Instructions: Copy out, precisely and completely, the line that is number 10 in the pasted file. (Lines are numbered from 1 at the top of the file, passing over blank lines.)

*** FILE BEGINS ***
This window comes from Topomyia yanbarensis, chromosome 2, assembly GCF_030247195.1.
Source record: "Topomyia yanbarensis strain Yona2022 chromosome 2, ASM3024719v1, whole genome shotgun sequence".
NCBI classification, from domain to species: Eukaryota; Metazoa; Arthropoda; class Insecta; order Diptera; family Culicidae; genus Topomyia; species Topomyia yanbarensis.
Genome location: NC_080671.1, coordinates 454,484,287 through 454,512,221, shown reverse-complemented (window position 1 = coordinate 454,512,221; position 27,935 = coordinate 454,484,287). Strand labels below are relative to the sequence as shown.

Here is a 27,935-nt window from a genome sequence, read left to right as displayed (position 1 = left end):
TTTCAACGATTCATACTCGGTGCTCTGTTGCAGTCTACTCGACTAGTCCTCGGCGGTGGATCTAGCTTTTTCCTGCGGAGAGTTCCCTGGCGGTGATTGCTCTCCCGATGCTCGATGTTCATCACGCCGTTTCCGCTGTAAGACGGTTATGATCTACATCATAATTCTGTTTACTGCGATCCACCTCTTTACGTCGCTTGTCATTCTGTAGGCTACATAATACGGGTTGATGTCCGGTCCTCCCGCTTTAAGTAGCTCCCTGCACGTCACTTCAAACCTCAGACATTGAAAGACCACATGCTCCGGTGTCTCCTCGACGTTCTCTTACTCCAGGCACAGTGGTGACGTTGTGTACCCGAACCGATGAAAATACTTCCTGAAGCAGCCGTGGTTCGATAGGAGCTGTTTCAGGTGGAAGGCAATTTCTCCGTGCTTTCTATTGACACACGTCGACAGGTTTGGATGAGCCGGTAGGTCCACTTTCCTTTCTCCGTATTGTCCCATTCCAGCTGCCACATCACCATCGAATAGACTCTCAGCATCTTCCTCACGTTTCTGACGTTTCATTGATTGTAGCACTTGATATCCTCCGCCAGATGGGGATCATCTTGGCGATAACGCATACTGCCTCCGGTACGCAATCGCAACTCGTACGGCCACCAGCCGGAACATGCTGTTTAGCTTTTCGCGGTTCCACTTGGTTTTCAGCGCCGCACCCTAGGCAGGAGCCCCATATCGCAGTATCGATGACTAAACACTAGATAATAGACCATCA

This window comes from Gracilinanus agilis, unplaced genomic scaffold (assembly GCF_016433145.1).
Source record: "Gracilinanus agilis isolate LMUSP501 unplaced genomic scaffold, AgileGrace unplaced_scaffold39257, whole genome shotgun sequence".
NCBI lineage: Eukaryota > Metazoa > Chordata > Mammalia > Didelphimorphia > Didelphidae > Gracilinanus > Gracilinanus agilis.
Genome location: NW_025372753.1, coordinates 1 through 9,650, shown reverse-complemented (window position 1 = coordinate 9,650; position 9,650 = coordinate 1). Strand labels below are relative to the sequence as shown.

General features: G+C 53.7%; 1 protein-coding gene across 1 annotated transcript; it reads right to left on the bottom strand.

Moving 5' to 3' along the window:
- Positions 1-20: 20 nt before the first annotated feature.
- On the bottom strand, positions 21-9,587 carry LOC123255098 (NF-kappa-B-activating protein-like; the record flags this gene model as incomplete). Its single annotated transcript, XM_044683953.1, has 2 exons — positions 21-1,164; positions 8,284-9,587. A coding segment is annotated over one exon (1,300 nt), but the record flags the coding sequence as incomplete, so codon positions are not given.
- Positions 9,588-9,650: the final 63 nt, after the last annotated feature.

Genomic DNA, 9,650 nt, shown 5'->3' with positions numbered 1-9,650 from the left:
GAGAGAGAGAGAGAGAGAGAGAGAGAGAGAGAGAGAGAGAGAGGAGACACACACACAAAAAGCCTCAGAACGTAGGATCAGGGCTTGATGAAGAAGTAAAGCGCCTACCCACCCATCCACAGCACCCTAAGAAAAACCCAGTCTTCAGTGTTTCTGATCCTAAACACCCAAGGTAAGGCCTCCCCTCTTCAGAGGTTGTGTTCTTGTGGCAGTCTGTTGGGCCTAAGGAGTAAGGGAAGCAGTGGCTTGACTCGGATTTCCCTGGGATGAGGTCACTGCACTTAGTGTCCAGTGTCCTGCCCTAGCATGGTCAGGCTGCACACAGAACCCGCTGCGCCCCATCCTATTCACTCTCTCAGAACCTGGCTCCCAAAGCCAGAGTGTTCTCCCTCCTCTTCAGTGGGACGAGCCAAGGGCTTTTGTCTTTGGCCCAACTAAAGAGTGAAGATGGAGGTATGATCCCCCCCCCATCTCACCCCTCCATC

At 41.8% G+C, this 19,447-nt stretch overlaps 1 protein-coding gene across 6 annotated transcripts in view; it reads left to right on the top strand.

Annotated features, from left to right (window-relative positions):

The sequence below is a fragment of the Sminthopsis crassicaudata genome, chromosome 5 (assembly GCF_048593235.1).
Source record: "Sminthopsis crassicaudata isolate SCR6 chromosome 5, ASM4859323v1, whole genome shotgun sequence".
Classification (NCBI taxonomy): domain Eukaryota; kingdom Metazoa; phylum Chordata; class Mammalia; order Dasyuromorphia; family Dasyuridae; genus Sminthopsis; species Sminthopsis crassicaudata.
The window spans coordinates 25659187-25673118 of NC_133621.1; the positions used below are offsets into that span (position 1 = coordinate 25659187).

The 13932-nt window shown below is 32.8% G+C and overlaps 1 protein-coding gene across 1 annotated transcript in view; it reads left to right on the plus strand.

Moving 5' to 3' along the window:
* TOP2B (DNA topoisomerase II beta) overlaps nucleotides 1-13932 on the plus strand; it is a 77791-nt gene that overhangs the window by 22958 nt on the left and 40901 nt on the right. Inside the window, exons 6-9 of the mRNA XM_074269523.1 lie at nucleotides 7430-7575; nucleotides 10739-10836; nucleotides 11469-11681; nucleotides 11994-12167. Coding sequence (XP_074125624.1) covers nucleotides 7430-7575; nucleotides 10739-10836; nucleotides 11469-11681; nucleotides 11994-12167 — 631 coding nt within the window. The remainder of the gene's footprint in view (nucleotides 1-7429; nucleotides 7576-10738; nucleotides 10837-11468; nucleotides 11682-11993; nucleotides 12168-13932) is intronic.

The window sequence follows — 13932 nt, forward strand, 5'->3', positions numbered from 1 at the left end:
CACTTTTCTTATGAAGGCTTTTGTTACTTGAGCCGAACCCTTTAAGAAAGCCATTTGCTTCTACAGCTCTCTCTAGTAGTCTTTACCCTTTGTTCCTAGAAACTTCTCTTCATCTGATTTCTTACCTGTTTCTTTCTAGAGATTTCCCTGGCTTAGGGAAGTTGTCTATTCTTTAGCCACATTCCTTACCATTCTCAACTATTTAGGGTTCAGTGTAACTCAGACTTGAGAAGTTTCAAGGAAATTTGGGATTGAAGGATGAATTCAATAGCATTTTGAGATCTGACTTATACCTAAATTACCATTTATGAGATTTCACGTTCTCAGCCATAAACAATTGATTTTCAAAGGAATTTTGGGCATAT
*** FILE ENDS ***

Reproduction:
Genome location: NW_025372753.1, coordinates 1 through 9,650, shown reverse-complemented (window position 1 = coordinate 9,650; position 9,650 = coordinate 1). Strand labels below are relative to the sequence as shown.